Seminar: '“Refugee Women”, Gender and the Racialised Politics of Protection'
Title: Saving Brown Women from Brown Men? “Refugee Women”, Gender and the Racialised Politics of Protection
Professor Heaven Crawley, United Nations University - Centre for Policy Research
Abstract: White feminist scholarship in the Global North has drawn attention to the challenges facing women seeking protection under international refugee law (IRL). Whilst these efforts have improved outcomes for some women, they have largely failed to reconfigure the ways in which gendered experiences of persecution are conceptualised and represented. Drawing on postcolonial feminist scholarship, this article suggests that white feminist scholars have been largely complicit in a script that essentialises the experiences of women originating from the Global South. Where gender is taken into account, women from the Global South are typically understood and represented through a neo-imperial frame as disempowered, helpless “victims”, or as “Exotic Others” who need to be rescued from their “backward” cultures. The framing of “Refugee Women” as a homogenous and undifferentiated category ignores the complex intersections of race and gender shaping both women’s experiences and the racialised politics of protection. Moreover, because white feminist approaches have a colonial “blind spot”, they ignore the ways in which the international refugee regime is deeply entangled with the history of colonialism. In so doing, they replicate and reinforce racialised representations of Black and Muslim men as perpetrators of violence against women.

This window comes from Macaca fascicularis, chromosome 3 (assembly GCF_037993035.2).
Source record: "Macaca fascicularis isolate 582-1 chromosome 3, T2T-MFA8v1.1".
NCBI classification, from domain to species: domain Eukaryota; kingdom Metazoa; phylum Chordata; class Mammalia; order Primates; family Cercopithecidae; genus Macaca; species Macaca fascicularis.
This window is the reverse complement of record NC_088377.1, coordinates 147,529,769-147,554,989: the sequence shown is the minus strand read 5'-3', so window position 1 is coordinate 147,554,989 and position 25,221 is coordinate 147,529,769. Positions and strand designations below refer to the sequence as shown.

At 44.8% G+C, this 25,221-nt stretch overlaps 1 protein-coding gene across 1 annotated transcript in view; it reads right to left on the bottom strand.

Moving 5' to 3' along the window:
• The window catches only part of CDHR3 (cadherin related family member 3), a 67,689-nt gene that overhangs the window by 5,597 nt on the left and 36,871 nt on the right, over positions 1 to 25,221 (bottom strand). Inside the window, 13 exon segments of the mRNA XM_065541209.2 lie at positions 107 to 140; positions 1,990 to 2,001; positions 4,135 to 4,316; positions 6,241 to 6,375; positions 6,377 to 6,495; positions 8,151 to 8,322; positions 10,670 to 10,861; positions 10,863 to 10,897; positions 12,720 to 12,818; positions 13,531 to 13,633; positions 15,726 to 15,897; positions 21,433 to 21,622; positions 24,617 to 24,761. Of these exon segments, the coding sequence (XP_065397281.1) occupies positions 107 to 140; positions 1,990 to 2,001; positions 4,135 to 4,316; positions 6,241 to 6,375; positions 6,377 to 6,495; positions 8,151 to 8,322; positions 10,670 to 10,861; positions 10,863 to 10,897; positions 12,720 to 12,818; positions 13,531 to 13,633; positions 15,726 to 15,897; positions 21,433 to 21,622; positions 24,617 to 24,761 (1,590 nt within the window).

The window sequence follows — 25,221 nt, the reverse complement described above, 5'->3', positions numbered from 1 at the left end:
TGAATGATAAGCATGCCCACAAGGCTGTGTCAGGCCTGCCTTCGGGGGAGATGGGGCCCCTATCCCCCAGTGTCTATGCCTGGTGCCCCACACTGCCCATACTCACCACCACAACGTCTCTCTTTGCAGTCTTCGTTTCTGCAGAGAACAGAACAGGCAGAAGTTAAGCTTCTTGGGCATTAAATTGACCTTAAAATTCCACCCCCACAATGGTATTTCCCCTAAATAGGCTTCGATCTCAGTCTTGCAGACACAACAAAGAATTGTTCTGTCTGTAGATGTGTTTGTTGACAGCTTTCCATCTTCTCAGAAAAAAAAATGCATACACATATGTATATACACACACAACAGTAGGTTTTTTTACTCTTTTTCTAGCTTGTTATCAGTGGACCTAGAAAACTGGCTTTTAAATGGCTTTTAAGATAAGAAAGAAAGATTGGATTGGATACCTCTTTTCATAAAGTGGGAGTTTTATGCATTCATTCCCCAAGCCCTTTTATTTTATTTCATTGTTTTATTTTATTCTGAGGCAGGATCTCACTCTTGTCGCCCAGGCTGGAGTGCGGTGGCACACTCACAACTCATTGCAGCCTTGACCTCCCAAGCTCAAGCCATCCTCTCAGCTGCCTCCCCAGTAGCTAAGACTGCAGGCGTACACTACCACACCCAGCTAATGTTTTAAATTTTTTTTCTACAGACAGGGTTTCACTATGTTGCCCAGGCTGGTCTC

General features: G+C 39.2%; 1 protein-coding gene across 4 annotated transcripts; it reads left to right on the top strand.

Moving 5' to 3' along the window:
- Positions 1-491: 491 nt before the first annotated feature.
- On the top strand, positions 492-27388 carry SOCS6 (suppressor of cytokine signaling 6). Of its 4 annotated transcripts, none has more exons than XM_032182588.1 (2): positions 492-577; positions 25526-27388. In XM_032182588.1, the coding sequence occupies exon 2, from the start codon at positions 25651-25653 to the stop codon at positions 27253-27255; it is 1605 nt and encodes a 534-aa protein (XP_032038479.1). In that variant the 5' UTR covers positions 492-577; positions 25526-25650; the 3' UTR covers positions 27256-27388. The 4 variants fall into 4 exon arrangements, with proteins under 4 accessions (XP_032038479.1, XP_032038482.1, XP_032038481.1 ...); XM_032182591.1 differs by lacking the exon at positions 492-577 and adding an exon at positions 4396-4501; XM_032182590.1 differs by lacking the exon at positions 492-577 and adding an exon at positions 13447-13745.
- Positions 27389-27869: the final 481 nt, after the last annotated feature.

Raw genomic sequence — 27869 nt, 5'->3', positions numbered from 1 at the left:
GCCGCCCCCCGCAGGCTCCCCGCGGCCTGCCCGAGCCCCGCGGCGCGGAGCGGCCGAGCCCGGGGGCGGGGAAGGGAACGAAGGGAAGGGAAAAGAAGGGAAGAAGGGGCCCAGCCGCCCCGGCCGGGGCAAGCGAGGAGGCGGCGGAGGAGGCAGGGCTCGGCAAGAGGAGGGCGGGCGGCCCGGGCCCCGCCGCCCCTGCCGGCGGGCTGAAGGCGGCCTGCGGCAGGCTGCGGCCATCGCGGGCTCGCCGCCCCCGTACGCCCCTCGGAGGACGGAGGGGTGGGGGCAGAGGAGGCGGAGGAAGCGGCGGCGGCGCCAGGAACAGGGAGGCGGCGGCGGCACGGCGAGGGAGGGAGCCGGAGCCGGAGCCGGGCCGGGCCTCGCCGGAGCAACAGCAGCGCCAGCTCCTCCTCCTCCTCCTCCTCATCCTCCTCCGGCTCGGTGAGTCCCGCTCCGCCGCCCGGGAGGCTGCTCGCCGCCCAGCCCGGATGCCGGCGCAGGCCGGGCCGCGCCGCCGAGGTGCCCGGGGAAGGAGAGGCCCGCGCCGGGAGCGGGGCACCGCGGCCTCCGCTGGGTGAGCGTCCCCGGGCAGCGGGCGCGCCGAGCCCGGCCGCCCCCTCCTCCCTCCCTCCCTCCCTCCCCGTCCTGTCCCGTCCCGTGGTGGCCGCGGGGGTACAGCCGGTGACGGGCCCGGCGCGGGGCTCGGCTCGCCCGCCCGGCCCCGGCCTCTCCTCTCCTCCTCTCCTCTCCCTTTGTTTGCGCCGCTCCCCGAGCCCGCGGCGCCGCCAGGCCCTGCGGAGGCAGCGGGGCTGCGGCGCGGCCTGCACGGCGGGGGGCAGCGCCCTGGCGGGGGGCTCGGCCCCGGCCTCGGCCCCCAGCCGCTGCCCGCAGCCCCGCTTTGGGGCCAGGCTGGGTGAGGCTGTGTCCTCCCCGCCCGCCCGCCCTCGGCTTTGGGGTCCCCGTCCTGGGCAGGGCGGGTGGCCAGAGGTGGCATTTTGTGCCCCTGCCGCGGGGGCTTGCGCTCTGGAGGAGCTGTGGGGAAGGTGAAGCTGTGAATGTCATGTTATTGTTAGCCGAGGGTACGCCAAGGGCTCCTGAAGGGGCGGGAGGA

Bio: Professor Heaven Crawley FAcSS is Head of Equitable Development and Migration at the UN University in New York and Director of the GCRF-funded MIDEQ Hub which explores relationships between migration, inequalities and development in the context of the Global South. Educated at the Universities of Sussex (1989- 1994) and Oxford (1995-1999), Heaven has more than 30 years' experience of migration research in a wide range of institutional settings (government, voluntary sector, national and international organisations, academia). Her work is underpinned by concerns about the inequalities with which international migration is often associated: global, local and social inequalities that limit human potential and shape decisions to migrate; inequalities in opportunities to move safely, often linked to gender, ethnicity or age; inequalities in access to protection, work and rights; and inequalities in the representation of concerns and interests around migration which often decontextualise migration from broader processes of social, political and economic change. Heaven is also concerned about inequalities in the construction of knowledge around migration processes and outcomes, including the marginalisation scholars living and working in the Global South. She currently lives in Italy.
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